​Lab Created Diamonds vs. ​White Sapphire - What's the Difference?

The diamond. It is the most prized stone in nature, the hardest, the shiniest, has the most sparkle and is the standard by which all other stones are compared, and also the most expensive and difficult to come by.

For years, man has searched in nature and science to find something that would combine the otherworldly beauty of the real diamond with real-world practicality and affordability, and both nature and science have presented some attractive solutions.

The lab created diamond is one of science’s solution. The lab created diamond uses the exact components of the natural diamond and duplicates the growth process to make a diamond indistinguishable from the organic version.

The white sapphire is one of nature’s solution. While it is close to a diamond in appearance, its basic chemical composition differs completely.

Both the lab created diamond and the white sapphire have presented cheaper and more accessible alternatives to the real diamond. The choice is up to you.

In this article, we will look at the following to help you decide:

  • What Is a White Sapphire?
  • What Is a Lab Created Diamond?
  • What Is the Difference?
  • Difference in Durability
  • Difference in Clarity
  • Difference in Color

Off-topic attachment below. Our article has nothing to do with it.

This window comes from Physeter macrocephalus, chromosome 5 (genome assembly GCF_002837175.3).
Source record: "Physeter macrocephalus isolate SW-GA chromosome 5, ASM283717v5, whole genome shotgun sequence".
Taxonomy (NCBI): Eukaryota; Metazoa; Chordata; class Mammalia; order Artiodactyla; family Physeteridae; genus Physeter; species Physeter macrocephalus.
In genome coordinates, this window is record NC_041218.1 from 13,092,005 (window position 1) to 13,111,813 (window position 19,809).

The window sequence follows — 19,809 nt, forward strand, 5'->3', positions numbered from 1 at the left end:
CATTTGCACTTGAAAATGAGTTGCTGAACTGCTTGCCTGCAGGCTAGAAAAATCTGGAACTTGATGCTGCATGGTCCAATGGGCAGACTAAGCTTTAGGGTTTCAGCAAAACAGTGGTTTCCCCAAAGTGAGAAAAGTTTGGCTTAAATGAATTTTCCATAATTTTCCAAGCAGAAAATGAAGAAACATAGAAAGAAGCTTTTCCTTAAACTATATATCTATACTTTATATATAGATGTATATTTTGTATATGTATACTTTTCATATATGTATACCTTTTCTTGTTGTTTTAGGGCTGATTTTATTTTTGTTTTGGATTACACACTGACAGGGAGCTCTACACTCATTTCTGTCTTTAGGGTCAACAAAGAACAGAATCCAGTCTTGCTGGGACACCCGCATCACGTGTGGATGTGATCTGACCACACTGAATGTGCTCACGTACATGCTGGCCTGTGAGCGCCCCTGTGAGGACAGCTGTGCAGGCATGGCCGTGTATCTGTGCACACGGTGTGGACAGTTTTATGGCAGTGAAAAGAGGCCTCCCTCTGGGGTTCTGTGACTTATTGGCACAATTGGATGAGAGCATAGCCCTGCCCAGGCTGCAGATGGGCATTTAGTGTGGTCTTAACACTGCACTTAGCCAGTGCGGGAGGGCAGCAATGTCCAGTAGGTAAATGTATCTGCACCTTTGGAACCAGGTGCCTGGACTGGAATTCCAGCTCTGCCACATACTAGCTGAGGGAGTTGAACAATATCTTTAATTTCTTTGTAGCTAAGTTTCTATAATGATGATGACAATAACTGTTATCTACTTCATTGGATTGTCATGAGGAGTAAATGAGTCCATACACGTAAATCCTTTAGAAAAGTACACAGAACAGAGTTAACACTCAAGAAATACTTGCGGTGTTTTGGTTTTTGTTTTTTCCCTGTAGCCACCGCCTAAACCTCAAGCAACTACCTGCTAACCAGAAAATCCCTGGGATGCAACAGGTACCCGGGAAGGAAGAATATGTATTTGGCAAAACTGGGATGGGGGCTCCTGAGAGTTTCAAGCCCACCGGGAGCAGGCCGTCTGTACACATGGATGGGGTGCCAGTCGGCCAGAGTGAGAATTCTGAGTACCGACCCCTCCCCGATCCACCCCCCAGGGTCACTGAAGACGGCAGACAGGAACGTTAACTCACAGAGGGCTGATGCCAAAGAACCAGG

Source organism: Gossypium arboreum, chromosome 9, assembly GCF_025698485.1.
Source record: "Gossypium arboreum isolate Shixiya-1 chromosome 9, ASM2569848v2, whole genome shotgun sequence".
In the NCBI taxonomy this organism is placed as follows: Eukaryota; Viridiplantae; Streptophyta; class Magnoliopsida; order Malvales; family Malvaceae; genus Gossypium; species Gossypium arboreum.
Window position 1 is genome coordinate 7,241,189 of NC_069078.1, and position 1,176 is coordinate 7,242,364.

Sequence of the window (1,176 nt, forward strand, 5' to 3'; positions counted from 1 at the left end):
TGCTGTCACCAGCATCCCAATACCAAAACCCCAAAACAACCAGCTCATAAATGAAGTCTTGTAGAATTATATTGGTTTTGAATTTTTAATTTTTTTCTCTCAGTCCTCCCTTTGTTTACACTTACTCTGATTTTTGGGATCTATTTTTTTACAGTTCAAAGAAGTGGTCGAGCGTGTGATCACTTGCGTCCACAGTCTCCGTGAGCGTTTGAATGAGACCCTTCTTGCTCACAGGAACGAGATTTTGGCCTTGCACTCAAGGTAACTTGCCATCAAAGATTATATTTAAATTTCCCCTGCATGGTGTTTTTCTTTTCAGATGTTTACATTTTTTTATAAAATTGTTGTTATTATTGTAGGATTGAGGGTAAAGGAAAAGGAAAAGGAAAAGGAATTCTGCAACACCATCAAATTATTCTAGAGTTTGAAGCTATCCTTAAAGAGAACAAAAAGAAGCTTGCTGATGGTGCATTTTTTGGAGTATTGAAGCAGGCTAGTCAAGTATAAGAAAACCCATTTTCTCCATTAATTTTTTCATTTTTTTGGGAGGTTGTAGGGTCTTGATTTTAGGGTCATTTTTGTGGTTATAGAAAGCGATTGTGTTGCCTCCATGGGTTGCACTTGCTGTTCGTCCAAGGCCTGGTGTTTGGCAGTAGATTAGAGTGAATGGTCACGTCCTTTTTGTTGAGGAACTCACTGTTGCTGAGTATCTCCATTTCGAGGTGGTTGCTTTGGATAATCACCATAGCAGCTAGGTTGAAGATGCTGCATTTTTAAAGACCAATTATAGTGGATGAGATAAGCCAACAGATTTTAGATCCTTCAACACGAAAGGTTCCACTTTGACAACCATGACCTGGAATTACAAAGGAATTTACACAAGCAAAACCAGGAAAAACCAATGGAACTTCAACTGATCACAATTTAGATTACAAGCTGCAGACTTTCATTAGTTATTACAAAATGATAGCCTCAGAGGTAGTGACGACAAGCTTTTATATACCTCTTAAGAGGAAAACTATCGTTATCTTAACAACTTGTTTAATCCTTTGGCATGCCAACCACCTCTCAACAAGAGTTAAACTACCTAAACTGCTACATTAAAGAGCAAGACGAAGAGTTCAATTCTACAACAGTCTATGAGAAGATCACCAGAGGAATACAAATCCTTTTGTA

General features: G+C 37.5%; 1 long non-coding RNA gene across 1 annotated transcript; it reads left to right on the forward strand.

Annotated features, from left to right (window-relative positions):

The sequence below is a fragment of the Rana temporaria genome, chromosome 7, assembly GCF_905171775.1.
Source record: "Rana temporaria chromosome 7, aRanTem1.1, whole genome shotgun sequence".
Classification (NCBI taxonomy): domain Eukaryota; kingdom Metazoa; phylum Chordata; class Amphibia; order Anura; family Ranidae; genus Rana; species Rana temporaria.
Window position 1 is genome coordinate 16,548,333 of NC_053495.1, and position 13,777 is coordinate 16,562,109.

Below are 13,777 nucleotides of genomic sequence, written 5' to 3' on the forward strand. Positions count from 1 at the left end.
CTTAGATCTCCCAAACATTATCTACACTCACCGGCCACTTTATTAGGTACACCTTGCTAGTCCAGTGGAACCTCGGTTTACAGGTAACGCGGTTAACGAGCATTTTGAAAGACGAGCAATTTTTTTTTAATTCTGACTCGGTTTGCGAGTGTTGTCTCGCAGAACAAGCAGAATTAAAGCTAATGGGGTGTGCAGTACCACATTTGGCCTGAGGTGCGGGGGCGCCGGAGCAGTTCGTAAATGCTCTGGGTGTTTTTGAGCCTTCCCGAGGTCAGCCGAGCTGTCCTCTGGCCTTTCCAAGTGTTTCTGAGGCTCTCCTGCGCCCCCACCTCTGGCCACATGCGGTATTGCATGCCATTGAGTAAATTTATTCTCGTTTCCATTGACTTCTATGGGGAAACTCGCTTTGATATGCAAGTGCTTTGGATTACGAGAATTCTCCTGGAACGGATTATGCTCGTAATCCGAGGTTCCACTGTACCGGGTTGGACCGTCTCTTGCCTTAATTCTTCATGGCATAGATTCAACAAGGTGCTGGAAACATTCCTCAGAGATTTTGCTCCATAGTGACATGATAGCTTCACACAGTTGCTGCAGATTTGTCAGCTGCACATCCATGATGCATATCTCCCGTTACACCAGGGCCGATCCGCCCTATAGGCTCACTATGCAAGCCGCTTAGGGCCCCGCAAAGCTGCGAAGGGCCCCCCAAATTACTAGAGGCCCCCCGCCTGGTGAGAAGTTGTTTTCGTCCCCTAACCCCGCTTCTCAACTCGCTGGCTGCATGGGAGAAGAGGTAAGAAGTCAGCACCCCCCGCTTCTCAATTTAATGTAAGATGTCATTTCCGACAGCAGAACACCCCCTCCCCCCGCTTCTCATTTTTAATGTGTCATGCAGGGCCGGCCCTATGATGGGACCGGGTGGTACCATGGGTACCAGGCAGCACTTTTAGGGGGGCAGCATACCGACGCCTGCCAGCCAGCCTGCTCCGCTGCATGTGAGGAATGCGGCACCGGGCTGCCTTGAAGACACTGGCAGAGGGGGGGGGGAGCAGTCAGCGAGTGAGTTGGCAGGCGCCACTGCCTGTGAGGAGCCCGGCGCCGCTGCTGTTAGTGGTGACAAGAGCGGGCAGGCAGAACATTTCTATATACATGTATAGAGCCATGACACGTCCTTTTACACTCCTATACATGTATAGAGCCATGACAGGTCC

• Difference in Sparkle/Fire
  • Lab Created Diamonds or White Sapphires – Which is better?

What is a White Sapphire?

When most think of a sapphire, they think of the color blue. The name sapphire is derived from the Greek word sapheiros and the Latin word saphirus, both meaning “blue.”

In fact, the rulers of ancient Persia believed that the reflection from sapphires was responsible for giving the sky its full color.  Yet, sapphires come in many colors; the ruby is, in fact, the red version of the corundum mineral; the white, or colorless, is the most popularly used in wedding and engagement rings.

Sapphires are made from the corundum mineral and take millions of years to form. Corundum is a mineral that takes on its color as it forms. Sapphires are usually found in igneous rock which has a low amount of silica and a high amount of aluminum. As the crystal lattice of the sapphire develops, trace minerals can sink in, transforming the color of the stones. If no trace minerals seep in, the sapphire will be completely pure, or white. The more slowly the magma cools, the larger the sapphire will be.

Although the blue sapphire may be the most prized, its color is actually a result of its impurities. The blue color of the blue sapphire is due to the presence of titanium and iron, the red in rubies is due to the presence of chromium.

If the corundum contains only a few hundredths of one percent of titanium it is considered colorless. It is for this reason that white diamonds are considered the rarest of the sapphires and is the closest in appearance to a real diamond.

What Is a Lab Created Diamond?

As soon as man realized carbon was the mineral that was responsible for the creation of the diamond, he has been trying to come up with a way to artificially simulate the rare high pressure high temperature conditions that carbon goes through on its way to becoming a diamond. 

Only by doing this, scientists thought, was it possible to make something so close to the natural diamond that the difference would be undetectable to even the most scrupulous examination. He came up with not one way, but two.